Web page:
The phrase “tour de force” could have been invented for this audacious novel.

Pub Date: March 10, 2015

ISBN: 978-0-385-53925-8

Page Count: 720

Publisher: Doubleday

Review Posted Online: Dec. 22, 2014

Kirkus Reviews Issue: Jan. 1, 2015

Did you like this book?

More about grief and tragedy than romance.


Five friends meet on their first day of kindergarten at the exclusive Atwood School and remain lifelong friends through tragedy and triumph.

When Gabby, Billy, Izzie, Andy and Sean meet in the toy kitchen of the kindergarten classroom on their first day of school, no one can know how strong the group’s friendship will remain. Despite their different personalities and interests, the five grow up together and become even closer as they come into their own talents and life paths. But tragedy will strike and strike again. Family troubles, abusive parents, drugs, alcohol, stress, grief and even random bad luck will put pressure on each of them individually and as a group. Known for her emotional romances, Steel makes a bit of a departure with this effort that follows a group of friends through young adulthood. But even as one tragedy after another befalls the friends, the impact of the events is blunted by a distant narrative style that lacks emotional intensity.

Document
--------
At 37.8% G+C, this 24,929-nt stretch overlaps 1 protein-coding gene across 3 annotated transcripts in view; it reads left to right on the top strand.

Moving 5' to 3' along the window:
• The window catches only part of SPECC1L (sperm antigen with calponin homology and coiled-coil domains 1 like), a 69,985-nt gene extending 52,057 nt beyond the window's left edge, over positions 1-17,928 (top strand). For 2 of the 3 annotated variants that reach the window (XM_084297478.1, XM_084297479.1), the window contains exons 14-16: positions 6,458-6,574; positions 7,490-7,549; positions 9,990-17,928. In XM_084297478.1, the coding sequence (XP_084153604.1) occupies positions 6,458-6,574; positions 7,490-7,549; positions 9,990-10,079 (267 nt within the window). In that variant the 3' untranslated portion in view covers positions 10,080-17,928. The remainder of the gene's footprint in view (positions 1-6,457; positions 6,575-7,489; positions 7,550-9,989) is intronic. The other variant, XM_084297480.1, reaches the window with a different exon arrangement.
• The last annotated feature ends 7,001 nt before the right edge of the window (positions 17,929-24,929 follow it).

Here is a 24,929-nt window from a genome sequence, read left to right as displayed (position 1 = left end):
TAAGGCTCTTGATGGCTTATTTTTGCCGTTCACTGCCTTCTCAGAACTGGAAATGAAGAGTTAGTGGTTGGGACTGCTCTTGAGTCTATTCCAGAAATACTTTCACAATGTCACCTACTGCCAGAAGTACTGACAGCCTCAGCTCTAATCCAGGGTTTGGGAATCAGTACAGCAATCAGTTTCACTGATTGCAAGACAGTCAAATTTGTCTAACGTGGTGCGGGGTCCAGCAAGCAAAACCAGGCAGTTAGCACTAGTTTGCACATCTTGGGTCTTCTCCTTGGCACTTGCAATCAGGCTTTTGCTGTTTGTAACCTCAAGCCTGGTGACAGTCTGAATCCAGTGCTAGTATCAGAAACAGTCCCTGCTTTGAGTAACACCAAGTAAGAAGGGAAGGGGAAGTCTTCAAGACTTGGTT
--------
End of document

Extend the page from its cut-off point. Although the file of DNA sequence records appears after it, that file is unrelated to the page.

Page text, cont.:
More about grief and tragedy than romance.

Pub Date: July 24, 2012

ISBN: 978-0-385-34321-3

Page Count: 322

Publisher: Delacorte

Review Posted Online: Nov. 14, 2012

Kirkus Reviews Issue: Dec. 1, 2012

Did you like this book?

No Comments Yet